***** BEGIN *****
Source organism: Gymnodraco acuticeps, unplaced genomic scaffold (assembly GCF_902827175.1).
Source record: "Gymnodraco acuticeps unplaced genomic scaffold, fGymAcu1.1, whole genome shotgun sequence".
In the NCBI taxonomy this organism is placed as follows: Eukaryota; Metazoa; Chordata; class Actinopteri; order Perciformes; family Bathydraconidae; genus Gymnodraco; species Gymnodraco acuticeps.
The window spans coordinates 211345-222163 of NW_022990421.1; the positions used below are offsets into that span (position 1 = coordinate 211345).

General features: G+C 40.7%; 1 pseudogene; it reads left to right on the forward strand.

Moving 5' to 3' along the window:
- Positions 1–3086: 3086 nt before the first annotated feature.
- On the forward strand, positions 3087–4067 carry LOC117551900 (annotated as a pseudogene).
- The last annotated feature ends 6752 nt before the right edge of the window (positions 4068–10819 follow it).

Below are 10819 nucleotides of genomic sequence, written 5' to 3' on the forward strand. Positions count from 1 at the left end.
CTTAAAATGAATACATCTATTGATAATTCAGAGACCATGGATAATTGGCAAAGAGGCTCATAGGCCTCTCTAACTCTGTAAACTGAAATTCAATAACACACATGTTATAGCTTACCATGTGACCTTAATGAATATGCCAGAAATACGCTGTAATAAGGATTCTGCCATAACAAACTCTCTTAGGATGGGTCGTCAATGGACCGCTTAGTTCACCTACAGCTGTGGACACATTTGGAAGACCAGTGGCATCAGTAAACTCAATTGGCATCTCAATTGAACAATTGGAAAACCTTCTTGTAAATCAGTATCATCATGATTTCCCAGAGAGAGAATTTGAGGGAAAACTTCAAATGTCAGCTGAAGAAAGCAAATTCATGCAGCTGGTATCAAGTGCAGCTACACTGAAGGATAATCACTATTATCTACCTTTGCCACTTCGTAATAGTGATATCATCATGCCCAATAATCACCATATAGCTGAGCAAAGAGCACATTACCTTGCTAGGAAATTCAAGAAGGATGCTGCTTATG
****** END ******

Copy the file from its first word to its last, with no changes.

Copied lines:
Source organism: Gymnodraco acuticeps, unplaced genomic scaffold (assembly GCF_902827175.1).
Source record: "Gymnodraco acuticeps unplaced genomic scaffold, fGymAcu1.1, whole genome shotgun sequence".
In the NCBI taxonomy this organism is placed as follows: Eukaryota; Metazoa; Chordata; class Actinopteri; order Perciformes; family Bathydraconidae; genus Gymnodraco; species Gymnodraco acuticeps.
The window spans coordinates 211345-222163 of NW_022990421.1; the positions used below are offsets into that span (position 1 = coordinate 211345).

General features: G+C 40.7%; 1 pseudogene; it reads left to right on the forward strand.

Moving 5' to 3' along the window:
- Positions 1–3086: 3086 nt before the first annotated feature.
- On the forward strand, positions 3087–4067 carry LOC117551900 (annotated as a pseudogene).
- The last annotated feature ends 6752 nt before the right edge of the window (positions 4068–10819 follow it).

Below are 10819 nucleotides of genomic sequence, written 5' to 3' on the forward strand. Positions count from 1 at the left end.
CTTAAAATGAATACATCTATTGATAATTCAGAGACCATGGATAATTGGCAAAGAGGCTCATAGGCCTCTCTAACTCTGTAAACTGAAATTCAATAACACACATGTTATAGCTTACCATGTGACCTTAATGAATATGCCAGAAATACGCTGTAATAAGGATTCTGCCATAACAAACTCTCTTAGGATGGGTCGTCAATGGACCGCTTAGTTCACCTACAGCTGTGGACACATTTGGAAGACCAGTGGCATCAGTAAACTCAATTGGCATCTCAATTGAACAATTGGAAAACCTTCTTGTAAATCAGTATCATCATGATTTCCCAGAGAGAGAATTTGAGGGAAAACTTCAAATGTCAGCTGAAGAAAGCAAATTCATGCAGCTGGTATCAAGTGCAGCTACACTGAAGGATAATCACTATTATCTACCTTTGCCACTTCGTAATAGTGATATCATCATGCCCAATAATCACCATATAGCTGAGCAAAGAGCACATTACCTTGCTAGGAAATTCAAGAAGGATGCTGCTTATG